Inv. No. Tt-9556
Address: V. Putvinskio str. 55, Kaunas
Time of origin: 1787–1899
Place of origin: Lithuania (?) / Poland (?)
Material, Technique: bronza: liejimas
Dimensions: height – 55 cm, diameter – 54 cm
A chandelier preserved in the National M. K. Čiurlionis Museum of Art belongs to the oldest and the most common stem type. Such lighting devices with a large sphere beneath the stem were started to produce in the Netherlands along with the establishment of Baroque culture in the 17th century. They widely spread throughout Europe, and because of their origin are often referred to as Flemish or Dutch chandeliers.
The chandelier’s stem is thread from profiled tubes and two drilled discs to receive arms and reflectors. A trifoliate-shape loop for hanging is at the top of the stem and a figure of the crowned eagle with spread wings looking to the left. One-headed or two-headed eagle is a common decoration element of the baroque chandeliers. It could have served as a symbol of family, country/empire or had a broader meaning. A similar chandelier from the 18th – early 19th century, which used to hang in the synagogue, is kept in the Lviv Museum of Ethnography and Crafts . Similar examples are found in Polish churches as well . According to chandelier researcher J. W. Hołubiec, spider-shaped chandeliers with crowned eagle figures, the heraldic symbol of the Kingdom of Poland, were incredibly popular in interwar Poland . It can be noticed that in Poland, they are very much in circulation today (search phrase on the internet: Żyrandol w stylu Księstwa Warszawskiego).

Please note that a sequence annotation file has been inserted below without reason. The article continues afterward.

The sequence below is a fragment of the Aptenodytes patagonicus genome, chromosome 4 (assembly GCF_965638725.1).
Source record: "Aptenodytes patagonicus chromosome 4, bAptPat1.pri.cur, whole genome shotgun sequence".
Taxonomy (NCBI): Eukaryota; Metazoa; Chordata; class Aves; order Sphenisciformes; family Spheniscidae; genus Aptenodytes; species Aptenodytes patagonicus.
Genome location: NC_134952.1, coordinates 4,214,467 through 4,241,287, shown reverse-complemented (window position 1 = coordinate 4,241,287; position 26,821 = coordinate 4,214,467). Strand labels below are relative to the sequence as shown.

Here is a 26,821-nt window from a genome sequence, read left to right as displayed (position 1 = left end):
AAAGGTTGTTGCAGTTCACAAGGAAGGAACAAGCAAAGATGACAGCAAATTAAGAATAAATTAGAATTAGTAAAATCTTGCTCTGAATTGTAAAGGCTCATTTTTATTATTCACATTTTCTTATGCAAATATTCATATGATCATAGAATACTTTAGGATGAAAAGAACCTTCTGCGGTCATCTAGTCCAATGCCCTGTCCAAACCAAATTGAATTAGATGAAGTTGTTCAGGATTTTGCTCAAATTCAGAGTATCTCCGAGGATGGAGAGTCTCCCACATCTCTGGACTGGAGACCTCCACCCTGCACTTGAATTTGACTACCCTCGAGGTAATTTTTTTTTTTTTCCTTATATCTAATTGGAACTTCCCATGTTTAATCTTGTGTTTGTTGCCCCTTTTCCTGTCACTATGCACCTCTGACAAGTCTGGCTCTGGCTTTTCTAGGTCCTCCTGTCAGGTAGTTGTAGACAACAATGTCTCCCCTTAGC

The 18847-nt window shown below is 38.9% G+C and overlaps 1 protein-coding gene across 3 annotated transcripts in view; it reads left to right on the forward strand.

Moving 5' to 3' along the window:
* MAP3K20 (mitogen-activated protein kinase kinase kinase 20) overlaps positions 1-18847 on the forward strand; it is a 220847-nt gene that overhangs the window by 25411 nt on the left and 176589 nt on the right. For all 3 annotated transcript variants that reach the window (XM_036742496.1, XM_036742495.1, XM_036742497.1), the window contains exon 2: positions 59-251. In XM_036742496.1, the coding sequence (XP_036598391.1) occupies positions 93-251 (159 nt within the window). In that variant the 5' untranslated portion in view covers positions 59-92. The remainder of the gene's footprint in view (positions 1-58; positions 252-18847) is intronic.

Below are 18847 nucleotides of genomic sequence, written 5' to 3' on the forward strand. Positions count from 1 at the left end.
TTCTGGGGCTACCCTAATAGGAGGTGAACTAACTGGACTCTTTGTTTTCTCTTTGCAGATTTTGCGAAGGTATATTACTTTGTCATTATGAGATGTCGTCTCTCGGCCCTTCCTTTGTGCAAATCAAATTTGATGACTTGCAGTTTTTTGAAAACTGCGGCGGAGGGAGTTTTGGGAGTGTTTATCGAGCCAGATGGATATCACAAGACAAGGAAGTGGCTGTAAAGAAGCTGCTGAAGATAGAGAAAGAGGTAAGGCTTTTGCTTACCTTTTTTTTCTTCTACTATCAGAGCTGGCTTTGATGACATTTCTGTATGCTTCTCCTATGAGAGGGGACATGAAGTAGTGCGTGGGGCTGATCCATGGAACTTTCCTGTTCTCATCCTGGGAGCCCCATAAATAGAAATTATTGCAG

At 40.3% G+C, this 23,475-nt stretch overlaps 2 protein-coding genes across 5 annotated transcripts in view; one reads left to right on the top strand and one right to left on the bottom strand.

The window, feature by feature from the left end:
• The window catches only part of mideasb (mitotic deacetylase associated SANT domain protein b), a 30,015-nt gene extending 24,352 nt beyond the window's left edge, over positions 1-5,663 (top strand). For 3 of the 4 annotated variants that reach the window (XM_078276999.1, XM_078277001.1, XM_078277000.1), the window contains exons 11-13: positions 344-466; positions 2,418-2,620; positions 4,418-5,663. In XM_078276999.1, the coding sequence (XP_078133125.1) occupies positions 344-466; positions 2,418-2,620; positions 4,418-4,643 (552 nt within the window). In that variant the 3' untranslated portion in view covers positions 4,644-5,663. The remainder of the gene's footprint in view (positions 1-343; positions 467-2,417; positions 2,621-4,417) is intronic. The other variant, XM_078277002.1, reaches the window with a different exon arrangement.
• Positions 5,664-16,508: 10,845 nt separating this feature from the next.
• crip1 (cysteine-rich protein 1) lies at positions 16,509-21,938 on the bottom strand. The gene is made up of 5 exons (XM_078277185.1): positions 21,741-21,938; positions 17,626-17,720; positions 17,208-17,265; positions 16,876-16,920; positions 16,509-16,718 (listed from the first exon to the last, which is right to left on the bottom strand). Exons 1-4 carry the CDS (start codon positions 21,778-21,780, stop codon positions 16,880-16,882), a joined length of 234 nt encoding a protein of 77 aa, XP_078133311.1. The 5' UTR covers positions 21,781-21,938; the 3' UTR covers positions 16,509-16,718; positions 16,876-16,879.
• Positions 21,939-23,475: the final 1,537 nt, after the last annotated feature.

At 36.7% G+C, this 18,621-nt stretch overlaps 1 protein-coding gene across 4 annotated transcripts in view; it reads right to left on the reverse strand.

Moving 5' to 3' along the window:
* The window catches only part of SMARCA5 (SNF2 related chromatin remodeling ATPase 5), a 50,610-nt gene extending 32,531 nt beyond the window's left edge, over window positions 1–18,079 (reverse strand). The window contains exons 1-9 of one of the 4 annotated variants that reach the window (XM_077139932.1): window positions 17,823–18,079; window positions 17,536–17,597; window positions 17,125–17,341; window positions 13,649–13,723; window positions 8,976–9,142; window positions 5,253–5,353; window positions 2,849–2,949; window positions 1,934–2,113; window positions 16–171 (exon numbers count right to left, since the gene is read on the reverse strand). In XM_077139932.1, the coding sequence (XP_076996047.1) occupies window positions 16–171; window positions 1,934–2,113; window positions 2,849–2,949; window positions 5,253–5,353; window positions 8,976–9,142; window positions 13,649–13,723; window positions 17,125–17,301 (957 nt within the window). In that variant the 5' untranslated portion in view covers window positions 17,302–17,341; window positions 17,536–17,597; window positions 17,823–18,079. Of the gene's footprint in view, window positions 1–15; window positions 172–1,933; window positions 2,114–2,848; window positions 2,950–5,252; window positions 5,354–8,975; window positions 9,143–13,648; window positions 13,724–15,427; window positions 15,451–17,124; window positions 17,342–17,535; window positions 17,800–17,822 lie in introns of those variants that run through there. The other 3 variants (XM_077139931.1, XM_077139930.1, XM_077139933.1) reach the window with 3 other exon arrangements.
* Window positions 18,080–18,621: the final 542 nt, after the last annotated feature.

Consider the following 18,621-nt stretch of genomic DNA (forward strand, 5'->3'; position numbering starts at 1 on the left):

This six-arm chandelier was dismantled and photographed in 1979 and 1981. The photographs evidence that one profiled tube that was under the eagle’s feet at the top of the chandelier in 1981, is currently thread in the middle of the stem making the chandelier visually longer. Although the arms of the chandelier and holes to receive arms were anciently marked with a specific number of embossed dots, such feature as shallow and narrow drip pans to catch falling wax, the quality of the chandelier’s performance, and surface wear suggest that it was made not in the early Baroque period but rather in the late 18th – 19th century.Literature and sources: